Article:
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A cartographic history of why North, not East or South, is up

How the north ended up on top of the map is an article by Nick Danforth, author/curator of (The/Mid) Afternoon Map blog, detailing how the north-up orientation came to be the default orientation, looking beyond Eurocentrism to Byzantine monks and Majorcan Jews who set the path for modern cartography. If you want more information, you might enjoy the Wikipedia article on the history of cartography, or you can really dig deep with the three-volume text, The History of Cartography, which is available in full from the University of Chicago Press online, split into individual PDFs for each chapter. [more inside]
posted by filthy light thief on Feb 18, 2014 - 28 comments

 

The Gay Internment Camp on San Domino, a Product of Fascist Italy

Though homosexual activities weren't a crime under Italy's fascist regime, there was persecution and blackmail of men of "dubious virility." The hidden threat of homosexual men was so strong that the attempt to criminalize homosexuality failed because to pass such a law would only "publicize" homosexuality (Google books preview). It was in that context that Benito Mussolini declared Italy too masculine for homosexuals to exist, rounded up around 45 men believed to be homosexuals, and sent them into "internal exile" on San Domino, in the Isole Tremiti archepeligo. [more inside]
posted by filthy light thief on Jun 22, 2013 - 16 comments

The lost island of Ferdinandea, AKA Graham Island, AKA Île Julia

In 1831, the Mediterranean south of Sicily began to boil and bubble, and before long a volcanic island appeared, in full eruption. The English were the first to lay claim to the new island, naming it Graham Island, for James Graham, First Lord of the Admiralty. Then the Kingdom of the Two Sicilies laid claim to the island, removing the Union Jack and naming the island Ferdinandea, after King Ferdinand II. The next nation to claim the island was France, though initial French interest was in the geology of the newly emerged island (Google translation of French text, much from geologist Constant Prévost). France's choice of names was practical, Île Julia, as the island was formed in July. Spain also tried to lay claim to the newly formed island, setting the stage for a grand four-way dispute over its sovereignty, but before a single shot could be fired over its possession, geology rapidly had the last word on the matter. Graham Island/ Ferdinandea/ Île Julia crumbled in on itself and all but disappeared by the end of the year. [more inside]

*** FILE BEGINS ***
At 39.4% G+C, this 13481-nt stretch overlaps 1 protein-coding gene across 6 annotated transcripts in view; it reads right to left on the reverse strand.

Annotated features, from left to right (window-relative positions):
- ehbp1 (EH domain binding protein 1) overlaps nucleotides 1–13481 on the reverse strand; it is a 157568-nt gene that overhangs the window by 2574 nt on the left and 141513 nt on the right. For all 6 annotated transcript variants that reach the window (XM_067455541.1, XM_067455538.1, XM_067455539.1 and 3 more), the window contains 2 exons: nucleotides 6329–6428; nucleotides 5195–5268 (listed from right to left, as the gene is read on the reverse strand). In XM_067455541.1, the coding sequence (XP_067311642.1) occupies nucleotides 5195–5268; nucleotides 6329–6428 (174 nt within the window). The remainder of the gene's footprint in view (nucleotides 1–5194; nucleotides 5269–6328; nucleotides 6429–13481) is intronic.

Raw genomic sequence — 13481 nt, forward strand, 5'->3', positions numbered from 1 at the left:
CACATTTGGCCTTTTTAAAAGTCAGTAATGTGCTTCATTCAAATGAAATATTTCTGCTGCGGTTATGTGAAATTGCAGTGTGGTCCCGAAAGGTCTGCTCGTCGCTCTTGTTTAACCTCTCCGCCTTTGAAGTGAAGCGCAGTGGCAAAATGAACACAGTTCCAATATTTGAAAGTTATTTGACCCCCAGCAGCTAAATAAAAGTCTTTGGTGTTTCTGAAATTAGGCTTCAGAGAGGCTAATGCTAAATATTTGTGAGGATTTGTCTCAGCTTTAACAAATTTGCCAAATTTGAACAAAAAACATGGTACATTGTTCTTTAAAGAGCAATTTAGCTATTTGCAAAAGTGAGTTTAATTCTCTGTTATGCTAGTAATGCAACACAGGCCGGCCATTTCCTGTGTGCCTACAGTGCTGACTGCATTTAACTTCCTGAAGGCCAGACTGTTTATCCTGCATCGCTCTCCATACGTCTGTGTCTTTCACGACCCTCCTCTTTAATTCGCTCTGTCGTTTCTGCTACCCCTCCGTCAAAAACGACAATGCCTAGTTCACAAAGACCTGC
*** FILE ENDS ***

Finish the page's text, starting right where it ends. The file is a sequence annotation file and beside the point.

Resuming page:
posted by filthy light thief on Jun 11, 2013 - 16 comments

Landmines in the fine print: interest rate swaps in Italy

Interest rate swap derivatives have not only turned sour for local governments and agencies across the United States. London-based banks are accused of massive mis-selling to dozens of Italian cities and regions. [more inside]
posted by filthy light thief on Sep 15, 2012 - 60 comments

Site-seeing in Virtual Rome

Villanova University, who first made the VR Tour of the Sistine Chapel, have made more of the Vatican’s most sacred sites virtually available online: the basilicas of St. Peter, St. Paul, St. John Lateran, and St. Mary Major, as well as the Pauline Chapel. Bonus: smaller panoramas from other historic Roman sites, but you'll have to deal with tourists.
posted by filthy light thief on Jan 4, 2011 - 12 comments

Thousands of years old "fresh" crater discovered in Egypt

Early into the Egypt-Italy Science Year 2009, a crater was found by a research team with Google Earth on the hyperarid southern edge of Egypt. Not associated with the earlier documented Clayton craters located in the south-east corner of Egypt, the recently discovered crater is unique for its untouched, pristine nature that appears more similar to other planets and moons with thin atmospheres, even though the impact has been estimated to be a few thousand years old. The crater, labeled Gebel Kamil, will be the 177th known impact site on Earth, as logged by the Earth Impact Database. [more inside]
posted by filthy light thief on Jul 26, 2010 - 29 comments

Andy Warhol's Frankenstein and Dracula: almost begs the gorge to rise

Though film is not generally Andy Warhol's field of greatest fame, some see his long and storied history in film as "where Warhol's supreme achievement lies". And then there are the two horror films from 1973: Andy Warhol's Frankenstein (or Flesh for Frankenstein) and Andy Warhol's Dracula (or Blood for Dracula). The two films were filmed quickly and inexpensively in the Spring of 1973, using the Roger Corman method of filming two movies at one location using the same actors to decrease costs. Frankenstein was filmed first, using Space-Vision 3-D. But filming 3D footage was too expensive and time-consuming, so Dracula was shot in standard 35mm film. [more inside]
posted by filthy light thief on May 21, 2009 - 23 comments

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